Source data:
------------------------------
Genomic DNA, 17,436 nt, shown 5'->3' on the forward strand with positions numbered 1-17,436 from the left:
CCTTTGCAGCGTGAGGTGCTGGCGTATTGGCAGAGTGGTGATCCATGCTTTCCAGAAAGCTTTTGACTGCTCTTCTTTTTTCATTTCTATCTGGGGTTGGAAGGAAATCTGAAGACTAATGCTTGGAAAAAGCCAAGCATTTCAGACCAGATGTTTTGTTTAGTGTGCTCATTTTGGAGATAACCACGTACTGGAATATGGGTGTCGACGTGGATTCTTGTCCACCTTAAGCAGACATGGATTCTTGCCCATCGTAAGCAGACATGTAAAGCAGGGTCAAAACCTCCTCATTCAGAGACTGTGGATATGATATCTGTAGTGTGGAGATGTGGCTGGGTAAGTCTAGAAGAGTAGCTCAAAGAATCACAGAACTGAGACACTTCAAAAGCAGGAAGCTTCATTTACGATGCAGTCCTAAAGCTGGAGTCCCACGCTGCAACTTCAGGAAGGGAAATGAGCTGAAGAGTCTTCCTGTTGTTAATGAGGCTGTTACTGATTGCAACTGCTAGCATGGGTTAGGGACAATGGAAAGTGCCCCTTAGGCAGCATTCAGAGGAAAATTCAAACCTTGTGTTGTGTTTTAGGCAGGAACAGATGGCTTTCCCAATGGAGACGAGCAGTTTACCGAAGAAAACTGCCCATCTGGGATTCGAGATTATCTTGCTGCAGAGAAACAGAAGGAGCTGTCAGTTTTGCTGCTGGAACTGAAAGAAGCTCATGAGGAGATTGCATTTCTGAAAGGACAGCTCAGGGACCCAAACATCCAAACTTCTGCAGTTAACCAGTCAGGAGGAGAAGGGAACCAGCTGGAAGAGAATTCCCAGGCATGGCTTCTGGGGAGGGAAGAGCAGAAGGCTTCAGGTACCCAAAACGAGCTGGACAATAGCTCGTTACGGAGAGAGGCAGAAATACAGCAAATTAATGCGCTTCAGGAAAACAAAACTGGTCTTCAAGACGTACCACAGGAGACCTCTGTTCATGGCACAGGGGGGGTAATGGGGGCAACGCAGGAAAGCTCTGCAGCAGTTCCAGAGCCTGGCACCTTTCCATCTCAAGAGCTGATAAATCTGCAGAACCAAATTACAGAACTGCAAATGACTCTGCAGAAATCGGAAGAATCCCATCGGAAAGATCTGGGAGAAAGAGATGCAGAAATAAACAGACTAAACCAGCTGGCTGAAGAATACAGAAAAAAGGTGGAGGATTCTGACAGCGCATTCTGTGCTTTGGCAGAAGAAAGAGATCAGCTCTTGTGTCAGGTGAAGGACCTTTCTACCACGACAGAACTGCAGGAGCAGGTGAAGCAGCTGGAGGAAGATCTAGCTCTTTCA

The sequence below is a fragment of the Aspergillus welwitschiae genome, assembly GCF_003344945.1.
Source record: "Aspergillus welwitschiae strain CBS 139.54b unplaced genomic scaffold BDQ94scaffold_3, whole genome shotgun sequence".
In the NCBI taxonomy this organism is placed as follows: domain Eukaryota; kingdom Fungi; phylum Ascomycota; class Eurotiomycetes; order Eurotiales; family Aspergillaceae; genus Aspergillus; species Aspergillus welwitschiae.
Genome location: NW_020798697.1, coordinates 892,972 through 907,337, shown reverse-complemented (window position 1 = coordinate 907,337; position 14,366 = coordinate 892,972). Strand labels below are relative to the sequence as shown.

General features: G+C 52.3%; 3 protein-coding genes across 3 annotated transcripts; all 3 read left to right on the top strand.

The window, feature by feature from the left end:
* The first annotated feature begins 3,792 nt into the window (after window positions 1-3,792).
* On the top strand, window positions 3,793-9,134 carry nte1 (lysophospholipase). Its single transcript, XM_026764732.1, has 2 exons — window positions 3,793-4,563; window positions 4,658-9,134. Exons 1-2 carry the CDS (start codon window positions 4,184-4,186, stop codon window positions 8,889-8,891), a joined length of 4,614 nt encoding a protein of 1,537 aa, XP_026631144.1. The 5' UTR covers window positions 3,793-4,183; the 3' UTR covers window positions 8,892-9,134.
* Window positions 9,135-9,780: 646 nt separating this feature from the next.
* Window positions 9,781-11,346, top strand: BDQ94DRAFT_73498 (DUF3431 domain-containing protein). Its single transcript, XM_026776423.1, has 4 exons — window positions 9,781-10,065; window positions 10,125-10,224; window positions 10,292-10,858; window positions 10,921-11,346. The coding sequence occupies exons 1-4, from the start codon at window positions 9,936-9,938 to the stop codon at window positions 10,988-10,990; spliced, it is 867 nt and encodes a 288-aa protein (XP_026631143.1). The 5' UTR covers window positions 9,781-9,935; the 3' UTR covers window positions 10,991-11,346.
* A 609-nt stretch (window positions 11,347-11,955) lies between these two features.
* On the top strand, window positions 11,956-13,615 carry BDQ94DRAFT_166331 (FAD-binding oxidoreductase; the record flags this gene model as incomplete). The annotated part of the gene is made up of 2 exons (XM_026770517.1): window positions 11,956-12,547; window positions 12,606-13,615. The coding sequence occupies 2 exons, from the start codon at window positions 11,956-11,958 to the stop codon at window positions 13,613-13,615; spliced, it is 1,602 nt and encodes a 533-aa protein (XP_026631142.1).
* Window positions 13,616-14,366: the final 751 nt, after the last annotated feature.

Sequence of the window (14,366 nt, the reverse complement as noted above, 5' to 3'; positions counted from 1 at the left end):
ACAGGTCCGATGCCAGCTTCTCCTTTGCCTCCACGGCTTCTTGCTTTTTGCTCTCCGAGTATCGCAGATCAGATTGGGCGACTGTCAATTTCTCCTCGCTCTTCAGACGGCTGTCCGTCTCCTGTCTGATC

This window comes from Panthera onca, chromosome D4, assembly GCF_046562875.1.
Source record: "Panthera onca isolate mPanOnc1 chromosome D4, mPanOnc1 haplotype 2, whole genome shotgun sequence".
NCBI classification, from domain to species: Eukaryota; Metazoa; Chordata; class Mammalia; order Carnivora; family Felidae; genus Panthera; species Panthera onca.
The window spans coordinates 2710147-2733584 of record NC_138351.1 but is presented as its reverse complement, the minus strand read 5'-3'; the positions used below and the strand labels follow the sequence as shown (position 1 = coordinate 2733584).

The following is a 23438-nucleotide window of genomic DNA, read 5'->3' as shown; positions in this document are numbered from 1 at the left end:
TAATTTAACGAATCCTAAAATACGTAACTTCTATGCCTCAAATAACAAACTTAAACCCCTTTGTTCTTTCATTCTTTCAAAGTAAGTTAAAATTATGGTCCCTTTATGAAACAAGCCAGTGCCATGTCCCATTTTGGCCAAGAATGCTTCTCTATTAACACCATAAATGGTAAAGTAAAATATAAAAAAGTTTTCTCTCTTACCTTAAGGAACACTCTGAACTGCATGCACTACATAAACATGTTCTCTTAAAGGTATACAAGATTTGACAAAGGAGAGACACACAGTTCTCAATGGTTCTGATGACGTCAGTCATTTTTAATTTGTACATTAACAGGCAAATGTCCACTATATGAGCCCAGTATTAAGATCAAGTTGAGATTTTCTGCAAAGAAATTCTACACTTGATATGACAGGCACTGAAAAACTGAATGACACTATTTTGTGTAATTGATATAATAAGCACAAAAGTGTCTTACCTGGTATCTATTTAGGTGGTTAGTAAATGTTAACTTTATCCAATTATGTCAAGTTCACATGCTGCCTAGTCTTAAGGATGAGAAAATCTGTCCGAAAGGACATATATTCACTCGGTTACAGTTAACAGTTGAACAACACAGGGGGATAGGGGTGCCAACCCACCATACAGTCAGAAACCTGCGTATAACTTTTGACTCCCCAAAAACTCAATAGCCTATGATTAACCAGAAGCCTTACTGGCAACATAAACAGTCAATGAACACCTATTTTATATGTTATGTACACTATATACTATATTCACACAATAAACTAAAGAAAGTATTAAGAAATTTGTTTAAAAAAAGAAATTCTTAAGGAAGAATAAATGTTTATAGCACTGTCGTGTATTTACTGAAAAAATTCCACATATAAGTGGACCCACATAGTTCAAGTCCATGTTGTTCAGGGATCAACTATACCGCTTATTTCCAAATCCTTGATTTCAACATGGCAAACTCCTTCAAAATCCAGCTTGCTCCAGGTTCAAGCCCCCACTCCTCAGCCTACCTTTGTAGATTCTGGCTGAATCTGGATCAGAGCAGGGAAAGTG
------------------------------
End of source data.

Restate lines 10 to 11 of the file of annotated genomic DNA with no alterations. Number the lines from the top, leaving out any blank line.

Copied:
* On the top strand, window positions 3,793-9,134 carry nte1 (lysophospholipase). Its single transcript, XM_026764732.1, has 2 exons — window positions 3,793-4,563; window positions 4,658-9,134. Exons 1-2 carry the CDS (start codon window positions 4,184-4,186, stop codon window positions 8,889-8,891), a joined length of 4,614 nt encoding a protein of 1,537 aa, XP_026631144.1. The 5' UTR covers window positions 3,793-4,183; the 3' UTR covers window positions 8,892-9,134.
* Window positions 9,135-9,780: 646 nt separating this feature from the next.